How Shapermint pivoted its marketing strategy to focus on loungewear
Running a new direct to consumer brand is challenging enough, but doing it during pandemic-related economic uncertainty comes with a new set of obstacles. Shapermint, the brand that sells shapewear, generated $150 million in revenue since its 2018 launch with an operation of an international, remote team.
The company initially saw some drop in sales, but has pivoted content and marketing quickly to try make the most of the current situation. Modern Retail talked to co-founder and CMO Massimiliano Tirocchi about pivoting to be about “at-home” shapewear, taking advantage of cheaper ad rates, and managing employee burnout.
So how have things gone recently?
Until early March, sales were still strong across the site. But when coverage of the U.S. outbreak took off, we started to see some drop in sales. However, our existing base includes a lot of working moms who are now home teaching their kids. And they’ve been buying our bestseller high waist shaper panties, which is under our loungewear collection. It probably sounds surprising that a shapewear brand is doing well during a virus-related quarantine. After all, many customers are rushing to stock up on essentials like food and toilet paper.
But while customers are understandably holding off on buying shapewear to wear out, we do have different products to showcase at this time. And thanks to early insight of customers’ quick shift in buying our comfortable pieces, we’re using this moment to show that shapewear indeed can be worn daily.
Has this changed your marketing approach?
We’re now focused on improving loungewear revenue by taking advantage of social spending being cheaper. So two weeks ago, we changed our customer communication to be more in tune with at home use and comfort. We’re approaching new customer acquisition by finding those potential shoppers through different channels.
Give me an example.
For example, we’ve shifted search to propose more relevant results to people’s days by opening our subscription club content for everyone. It’s now pivoted to offering exclusive content featuring meditation coaching, yoga, cooking and remote working. We’ve noticed a decrease in CPMs on Facebook, which is at more than 30%. So during this week, we were able to scale investing $100,000-plus per day on Facebook Instagram alone. Pinterest continues growing, and is now more than 10% of our marketing spend share. This is also where we’re capitalizing on its unique community to present our at-home products. All this helped drive traffic. And in the past week, we’ve seen a 30% increase in sales, helping bump some styles back to pre-Covid levels. [One of our bras] also from our loungewear collection, saw increased sales of almost 150% since we shifted marketing spend. Our leggings also saw an increase in sales by more than 100%.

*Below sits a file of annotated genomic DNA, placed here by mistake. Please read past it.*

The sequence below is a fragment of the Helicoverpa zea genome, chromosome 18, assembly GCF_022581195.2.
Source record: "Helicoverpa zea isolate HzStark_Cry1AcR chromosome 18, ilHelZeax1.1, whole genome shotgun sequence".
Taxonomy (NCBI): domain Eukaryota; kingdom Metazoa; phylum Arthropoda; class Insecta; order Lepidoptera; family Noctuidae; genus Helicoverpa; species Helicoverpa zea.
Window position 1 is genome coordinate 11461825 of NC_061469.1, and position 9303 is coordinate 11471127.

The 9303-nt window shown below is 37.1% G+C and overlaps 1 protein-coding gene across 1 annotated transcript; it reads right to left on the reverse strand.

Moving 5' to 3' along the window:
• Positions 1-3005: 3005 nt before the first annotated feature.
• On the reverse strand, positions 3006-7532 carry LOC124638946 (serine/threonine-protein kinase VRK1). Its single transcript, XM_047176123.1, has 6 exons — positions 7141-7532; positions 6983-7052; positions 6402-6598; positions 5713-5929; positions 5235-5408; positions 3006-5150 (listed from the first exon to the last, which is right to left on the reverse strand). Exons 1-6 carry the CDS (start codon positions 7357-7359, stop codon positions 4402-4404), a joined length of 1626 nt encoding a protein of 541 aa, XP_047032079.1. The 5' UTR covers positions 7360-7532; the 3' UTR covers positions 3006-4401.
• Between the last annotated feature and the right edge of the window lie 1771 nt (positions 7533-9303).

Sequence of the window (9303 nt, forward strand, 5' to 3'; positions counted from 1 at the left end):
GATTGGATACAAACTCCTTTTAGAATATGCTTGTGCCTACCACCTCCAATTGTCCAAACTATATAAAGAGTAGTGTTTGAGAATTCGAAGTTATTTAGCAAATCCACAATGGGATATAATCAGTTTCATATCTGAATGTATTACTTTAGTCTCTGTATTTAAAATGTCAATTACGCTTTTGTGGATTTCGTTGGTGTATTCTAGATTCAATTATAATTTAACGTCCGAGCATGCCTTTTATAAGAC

Have you frozen hiring or had to lay off personnel?
We’re still hiring. In fact, we hired three people in the past two weeks.
Have you had to change anything internally?
Having a remote framework since the beginning, we’ve always implemented programs to keep our talents happy, motivated and healthy. Since the lockdowns, we’ve increased our efforts to prevent burnout and keep mental health in check. Now we have a weekly meditation training with an external coach for the entire company, along with offering free subscription to HeadSpace. We’re also sharing home exercises and doing related internal challenges, like push-ups and at home steps. As the lockdown is limiting people’s face to face conversations, we implemented “virtual coffee meet ups” that simulate an office coffee bar. Employees can join a Zoom room that distributes them in groups of five to six people, where they can chat for 15 to 30 minutes .
One of the things that’s come up recently is the need for brands to be useful and do good. How have you approached this?
On the relief side, along with our parent company Trafilea, we launched #HereForYou to help women whose jobs have been impacted due to social distancing. The initiative includes hiring them to create recorded and live classes and sessions, covering topics like follow-along exercise routines and ideas for keeping the kids entertained. We’re allowing our community to recommend people through social media and email, and are launching it during the next week. This is a good moment for DTC brands to show up and fully engage with customers. The key to operating at this time is to keep expectations real and the communication with our remote team open.